Saudi, UK Anti-Iran Claims Seek to Conceal Terror Support

Saudi, UK Anti-Iran Claims Seek to Conceal Terror SupportSaudi, UK Anti-Iran Claims Seek to Conceal Terror Support

Iran's Foreign Ministry said Saudi Arabia and Britain are making claims against the Islamic Republic to cover up their destructive role in supporting terrorism.

Foreign Ministry Spokesman Bahram Qasemi said on Sunday that remarks by British Foreign Secretary Boris Johnson and Saudi Foreign Minister Adel al-Jubeir in a joint press conference in Riyadh against Iran were baseless and an attempt to divert attention away from their support for terrorism and extensive crimes against humanity in the war on Yemen, Press TV reported.

"There is no doubt that despite the opposition of world public opinion and protests by conscientious people against Britain's arms supply for use in the war against the Yemeni people, statesmen in London still insist on the sale of such deadly arms to countries involved in attacking Yemen and supporting terrorists," he said.


Qasemi dismissed as ridiculous claims by the Saudi foreign minister about Iran's support for Al Qaeda and other terrorists, saying the Islamic Republic pursues independent security strategies and has no connection with terrorist and extremist ideologies.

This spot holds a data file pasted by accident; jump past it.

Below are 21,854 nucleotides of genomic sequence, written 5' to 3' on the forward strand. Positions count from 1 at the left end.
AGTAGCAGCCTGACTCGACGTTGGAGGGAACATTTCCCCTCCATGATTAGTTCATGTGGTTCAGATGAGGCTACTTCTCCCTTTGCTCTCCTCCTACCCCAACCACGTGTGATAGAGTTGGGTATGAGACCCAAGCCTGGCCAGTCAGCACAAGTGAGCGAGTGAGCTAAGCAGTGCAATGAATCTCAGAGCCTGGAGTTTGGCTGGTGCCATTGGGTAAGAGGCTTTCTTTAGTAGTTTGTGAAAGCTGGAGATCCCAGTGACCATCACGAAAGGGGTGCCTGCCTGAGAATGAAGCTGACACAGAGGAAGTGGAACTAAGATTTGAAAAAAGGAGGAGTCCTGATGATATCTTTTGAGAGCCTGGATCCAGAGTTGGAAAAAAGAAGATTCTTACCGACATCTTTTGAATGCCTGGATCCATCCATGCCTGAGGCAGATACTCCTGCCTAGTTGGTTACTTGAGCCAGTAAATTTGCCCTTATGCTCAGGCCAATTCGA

Addressing the joint presser on Sunday, Johnson, who alleged at a conference in Rome that Saudi Arabia and Iran were waging proxy wars in the Middle East by supporting rival sides in regional conflict, said he was concerned about the suffering in Yemen where a Saudi-led coalition has been accused of rights abuses.

Without providing any evidence, Jubeir accused Iran of supporting terrorism and interfering in the internal affairs of other countries. He also claimed that Tehran had ties with Al Qaeda terrorists and alleged that the group's leaders have been living in Iran since 2001.

Johnson said London and Riyadh share similar stances on what he described as an Iranian threat, particularly in Syria and Yemen.

Yemen, the most impoverished Arab country, has been under relentless Saudi airstrikes since March 2015, when Saudi Arabia launched its military aggression against the neighboring country to undermine the Houthi government and reinstate Abd-Rabbuh Mansur Hadi, the country's fugitive president and a staunch ally of Riyadh.

The Saudi military aggression has left at least 11,400 civilians dead, according to the latest tally by a Yemeni monitoring group.


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